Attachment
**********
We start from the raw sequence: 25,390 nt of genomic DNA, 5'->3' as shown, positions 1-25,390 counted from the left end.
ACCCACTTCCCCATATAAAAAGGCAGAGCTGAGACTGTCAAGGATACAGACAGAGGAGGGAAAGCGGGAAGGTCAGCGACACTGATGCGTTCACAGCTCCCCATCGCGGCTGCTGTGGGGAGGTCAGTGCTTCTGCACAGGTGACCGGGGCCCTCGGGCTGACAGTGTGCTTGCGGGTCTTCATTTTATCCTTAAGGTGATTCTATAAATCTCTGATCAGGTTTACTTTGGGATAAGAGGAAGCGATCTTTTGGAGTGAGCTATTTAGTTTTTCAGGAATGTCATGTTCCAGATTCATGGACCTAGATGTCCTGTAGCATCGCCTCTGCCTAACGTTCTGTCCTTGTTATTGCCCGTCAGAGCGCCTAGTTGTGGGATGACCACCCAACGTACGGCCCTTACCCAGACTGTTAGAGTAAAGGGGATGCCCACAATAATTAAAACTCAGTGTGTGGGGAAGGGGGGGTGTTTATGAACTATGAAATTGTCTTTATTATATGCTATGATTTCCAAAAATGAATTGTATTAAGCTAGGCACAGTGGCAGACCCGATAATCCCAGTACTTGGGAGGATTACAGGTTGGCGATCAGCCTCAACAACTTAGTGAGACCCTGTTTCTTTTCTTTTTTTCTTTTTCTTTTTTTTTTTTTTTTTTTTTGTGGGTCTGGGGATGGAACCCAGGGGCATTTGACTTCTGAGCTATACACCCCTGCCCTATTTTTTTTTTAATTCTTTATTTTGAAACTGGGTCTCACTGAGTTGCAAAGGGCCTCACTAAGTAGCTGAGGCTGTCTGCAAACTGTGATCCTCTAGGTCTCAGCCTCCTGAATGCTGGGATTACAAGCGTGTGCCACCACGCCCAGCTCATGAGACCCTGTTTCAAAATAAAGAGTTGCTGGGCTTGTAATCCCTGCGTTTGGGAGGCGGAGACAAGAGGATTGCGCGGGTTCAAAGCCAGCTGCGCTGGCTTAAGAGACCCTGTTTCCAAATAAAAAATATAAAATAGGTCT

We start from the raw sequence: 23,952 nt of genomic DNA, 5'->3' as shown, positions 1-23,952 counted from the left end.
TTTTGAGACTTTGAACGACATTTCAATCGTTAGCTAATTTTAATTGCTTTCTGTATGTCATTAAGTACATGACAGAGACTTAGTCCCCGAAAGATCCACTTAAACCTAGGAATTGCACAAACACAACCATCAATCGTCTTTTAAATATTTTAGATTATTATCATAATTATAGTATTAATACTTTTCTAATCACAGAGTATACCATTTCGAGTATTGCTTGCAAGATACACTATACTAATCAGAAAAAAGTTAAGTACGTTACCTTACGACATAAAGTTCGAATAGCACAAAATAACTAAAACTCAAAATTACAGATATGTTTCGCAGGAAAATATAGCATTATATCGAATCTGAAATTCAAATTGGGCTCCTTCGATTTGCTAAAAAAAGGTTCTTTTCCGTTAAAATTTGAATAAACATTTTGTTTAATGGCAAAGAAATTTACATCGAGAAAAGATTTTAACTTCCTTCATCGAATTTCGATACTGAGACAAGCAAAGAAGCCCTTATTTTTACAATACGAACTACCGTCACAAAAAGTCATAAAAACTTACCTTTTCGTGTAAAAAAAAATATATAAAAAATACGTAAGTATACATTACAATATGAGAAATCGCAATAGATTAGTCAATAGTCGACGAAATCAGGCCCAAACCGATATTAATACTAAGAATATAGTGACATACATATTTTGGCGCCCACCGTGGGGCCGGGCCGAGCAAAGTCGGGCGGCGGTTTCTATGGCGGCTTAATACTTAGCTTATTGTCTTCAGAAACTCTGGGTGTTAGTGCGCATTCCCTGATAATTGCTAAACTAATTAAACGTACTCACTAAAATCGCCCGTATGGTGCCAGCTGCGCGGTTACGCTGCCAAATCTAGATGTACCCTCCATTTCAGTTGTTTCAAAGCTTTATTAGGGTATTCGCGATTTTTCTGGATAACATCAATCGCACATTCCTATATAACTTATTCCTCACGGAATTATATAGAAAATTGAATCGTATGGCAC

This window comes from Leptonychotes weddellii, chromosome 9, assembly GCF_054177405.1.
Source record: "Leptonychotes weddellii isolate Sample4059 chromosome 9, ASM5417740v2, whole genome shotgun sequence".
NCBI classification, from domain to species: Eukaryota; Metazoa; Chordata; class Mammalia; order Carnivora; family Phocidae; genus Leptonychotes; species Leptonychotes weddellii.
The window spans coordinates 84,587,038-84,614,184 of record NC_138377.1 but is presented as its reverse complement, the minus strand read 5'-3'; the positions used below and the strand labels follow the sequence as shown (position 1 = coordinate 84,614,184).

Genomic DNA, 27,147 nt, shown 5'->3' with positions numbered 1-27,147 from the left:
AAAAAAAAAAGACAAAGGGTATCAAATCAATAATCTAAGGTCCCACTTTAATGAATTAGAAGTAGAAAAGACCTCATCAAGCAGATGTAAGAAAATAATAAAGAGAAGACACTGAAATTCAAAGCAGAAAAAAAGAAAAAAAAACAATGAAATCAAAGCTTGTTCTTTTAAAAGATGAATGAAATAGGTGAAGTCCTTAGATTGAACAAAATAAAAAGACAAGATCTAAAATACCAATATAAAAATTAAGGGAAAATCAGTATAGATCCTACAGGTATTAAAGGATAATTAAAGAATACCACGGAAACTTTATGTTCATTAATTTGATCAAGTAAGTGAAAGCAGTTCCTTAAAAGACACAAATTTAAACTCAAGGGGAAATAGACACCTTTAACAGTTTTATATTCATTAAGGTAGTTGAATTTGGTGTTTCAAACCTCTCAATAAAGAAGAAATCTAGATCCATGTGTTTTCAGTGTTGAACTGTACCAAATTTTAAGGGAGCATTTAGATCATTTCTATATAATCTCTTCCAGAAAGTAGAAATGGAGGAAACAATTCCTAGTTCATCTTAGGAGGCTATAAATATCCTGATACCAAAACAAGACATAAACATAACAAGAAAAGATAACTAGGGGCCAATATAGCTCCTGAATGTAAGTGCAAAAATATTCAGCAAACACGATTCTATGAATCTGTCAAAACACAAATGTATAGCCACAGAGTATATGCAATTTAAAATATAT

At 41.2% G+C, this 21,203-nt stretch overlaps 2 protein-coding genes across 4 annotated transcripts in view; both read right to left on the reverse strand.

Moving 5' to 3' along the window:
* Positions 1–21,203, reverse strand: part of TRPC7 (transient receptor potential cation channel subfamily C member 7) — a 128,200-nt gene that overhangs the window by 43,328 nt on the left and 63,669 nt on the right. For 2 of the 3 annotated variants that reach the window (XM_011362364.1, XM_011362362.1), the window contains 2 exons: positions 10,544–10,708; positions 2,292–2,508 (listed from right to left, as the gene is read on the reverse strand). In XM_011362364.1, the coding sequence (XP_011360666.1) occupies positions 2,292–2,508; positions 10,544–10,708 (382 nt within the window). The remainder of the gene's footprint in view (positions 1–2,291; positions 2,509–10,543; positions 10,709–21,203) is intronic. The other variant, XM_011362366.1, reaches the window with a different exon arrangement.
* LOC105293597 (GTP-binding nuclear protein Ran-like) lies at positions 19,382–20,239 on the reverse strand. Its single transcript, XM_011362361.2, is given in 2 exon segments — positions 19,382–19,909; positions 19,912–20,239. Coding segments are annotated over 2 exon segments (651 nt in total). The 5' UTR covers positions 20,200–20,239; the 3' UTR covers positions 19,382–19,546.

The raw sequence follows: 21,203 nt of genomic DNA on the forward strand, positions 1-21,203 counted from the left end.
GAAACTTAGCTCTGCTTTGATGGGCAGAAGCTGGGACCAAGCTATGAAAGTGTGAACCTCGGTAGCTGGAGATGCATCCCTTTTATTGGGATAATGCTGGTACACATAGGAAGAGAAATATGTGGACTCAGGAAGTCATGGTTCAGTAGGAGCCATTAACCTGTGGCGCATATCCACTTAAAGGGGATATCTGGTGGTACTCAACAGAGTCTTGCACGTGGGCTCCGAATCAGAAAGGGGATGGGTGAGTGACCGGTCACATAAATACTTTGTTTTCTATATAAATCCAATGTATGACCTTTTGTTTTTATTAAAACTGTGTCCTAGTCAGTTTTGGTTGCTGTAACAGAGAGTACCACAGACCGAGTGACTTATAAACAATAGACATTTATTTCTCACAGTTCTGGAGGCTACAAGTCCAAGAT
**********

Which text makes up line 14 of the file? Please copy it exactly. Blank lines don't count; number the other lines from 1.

* LOC105293597 (GTP-binding nuclear protein Ran-like) lies at positions 19,382–20,239 on the reverse strand. Its single transcript, XM_011362361.2, is given in 2 exon segments — positions 19,382–19,909; positions 19,912–20,239. Coding segments are annotated over 2 exon segments (651 nt in total). The 5' UTR covers positions 20,200–20,239; the 3' UTR covers positions 19,382–19,546.